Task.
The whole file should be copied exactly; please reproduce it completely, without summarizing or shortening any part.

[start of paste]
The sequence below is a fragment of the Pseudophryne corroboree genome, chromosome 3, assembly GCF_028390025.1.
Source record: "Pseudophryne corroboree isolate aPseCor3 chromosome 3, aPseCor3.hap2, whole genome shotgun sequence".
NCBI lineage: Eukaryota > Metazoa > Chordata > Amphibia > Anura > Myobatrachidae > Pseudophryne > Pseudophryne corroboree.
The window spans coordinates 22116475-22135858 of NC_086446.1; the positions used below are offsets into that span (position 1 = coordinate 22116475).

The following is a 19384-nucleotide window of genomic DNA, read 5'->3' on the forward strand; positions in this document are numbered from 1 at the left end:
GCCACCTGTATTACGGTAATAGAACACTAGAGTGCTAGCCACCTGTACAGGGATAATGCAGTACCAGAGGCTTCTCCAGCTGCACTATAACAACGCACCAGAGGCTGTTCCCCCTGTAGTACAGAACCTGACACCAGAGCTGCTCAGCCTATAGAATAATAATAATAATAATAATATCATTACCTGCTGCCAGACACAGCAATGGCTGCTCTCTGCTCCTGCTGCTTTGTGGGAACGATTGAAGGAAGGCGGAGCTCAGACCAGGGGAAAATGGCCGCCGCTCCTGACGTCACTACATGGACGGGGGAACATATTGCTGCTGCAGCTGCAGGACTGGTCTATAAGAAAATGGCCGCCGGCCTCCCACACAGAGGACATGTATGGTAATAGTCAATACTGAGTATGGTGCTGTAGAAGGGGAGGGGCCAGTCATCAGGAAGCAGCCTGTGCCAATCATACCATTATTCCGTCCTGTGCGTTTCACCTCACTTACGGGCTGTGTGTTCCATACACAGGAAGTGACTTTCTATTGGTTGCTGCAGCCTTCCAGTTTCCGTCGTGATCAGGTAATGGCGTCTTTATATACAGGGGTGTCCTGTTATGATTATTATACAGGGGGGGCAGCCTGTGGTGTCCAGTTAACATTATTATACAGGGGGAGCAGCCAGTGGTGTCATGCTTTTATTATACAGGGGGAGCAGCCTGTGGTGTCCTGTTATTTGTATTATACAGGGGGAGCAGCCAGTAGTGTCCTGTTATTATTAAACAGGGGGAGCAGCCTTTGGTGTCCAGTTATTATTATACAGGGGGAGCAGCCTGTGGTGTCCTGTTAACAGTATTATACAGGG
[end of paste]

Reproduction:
The sequence below is a fragment of the Pseudophryne corroboree genome, chromosome 3, assembly GCF_028390025.1.
Source record: "Pseudophryne corroboree isolate aPseCor3 chromosome 3, aPseCor3.hap2, whole genome shotgun sequence".
NCBI lineage: Eukaryota > Metazoa > Chordata > Amphibia > Anura > Myobatrachidae > Pseudophryne > Pseudophryne corroboree.
The window spans coordinates 22116475-22135858 of NC_086446.1; the positions used below are offsets into that span (position 1 = coordinate 22116475).

The following is a 19384-nucleotide window of genomic DNA, read 5'->3' on the forward strand; positions in this document are numbered from 1 at the left end:
GCCACCTGTATTACGGTAATAGAACACTAGAGTGCTAGCCACCTGTACAGGGATAATGCAGTACCAGAGGCTTCTCCAGCTGCACTATAACAACGCACCAGAGGCTGTTCCCCCTGTAGTACAGAACCTGACACCAGAGCTGCTCAGCCTATAGAATAATAATAATAATAATAATATCATTACCTGCTGCCAGACACAGCAATGGCTGCTCTCTGCTCCTGCTGCTTTGTGGGAACGATTGAAGGAAGGCGGAGCTCAGACCAGGGGAAAATGGCCGCCGCTCCTGACGTCACTACATGGACGGGGGAACATATTGCTGCTGCAGCTGCAGGACTGGTCTATAAGAAAATGGCCGCCGGCCTCCCACACAGAGGACATGTATGGTAATAGTCAATACTGAGTATGGTGCTGTAGAAGGGGAGGGGCCAGTCATCAGGAAGCAGCCTGTGCCAATCATACCATTATTCCGTCCTGTGCGTTTCACCTCACTTACGGGCTGTGTGTTCCATACACAGGAAGTGACTTTCTATTGGTTGCTGCAGCCTTCCAGTTTCCGTCGTGATCAGGTAATGGCGTCTTTATATACAGGGGTGTCCTGTTATGATTATTATACAGGGGGGGCAGCCTGTGGTGTCCAGTTAACATTATTATACAGGGGGAGCAGCCAGTGGTGTCATGCTTTTATTATACAGGGGGAGCAGCCTGTGGTGTCCTGTTATTTGTATTATACAGGGGGAGCAGCCAGTAGTGTCCTGTTATTATTAAACAGGGGGAGCAGCCTTTGGTGTCCAGTTATTATTATACAGGGGGAGCAGCCTGTGGTGTCCTGTTAACAGTATTATACAGGG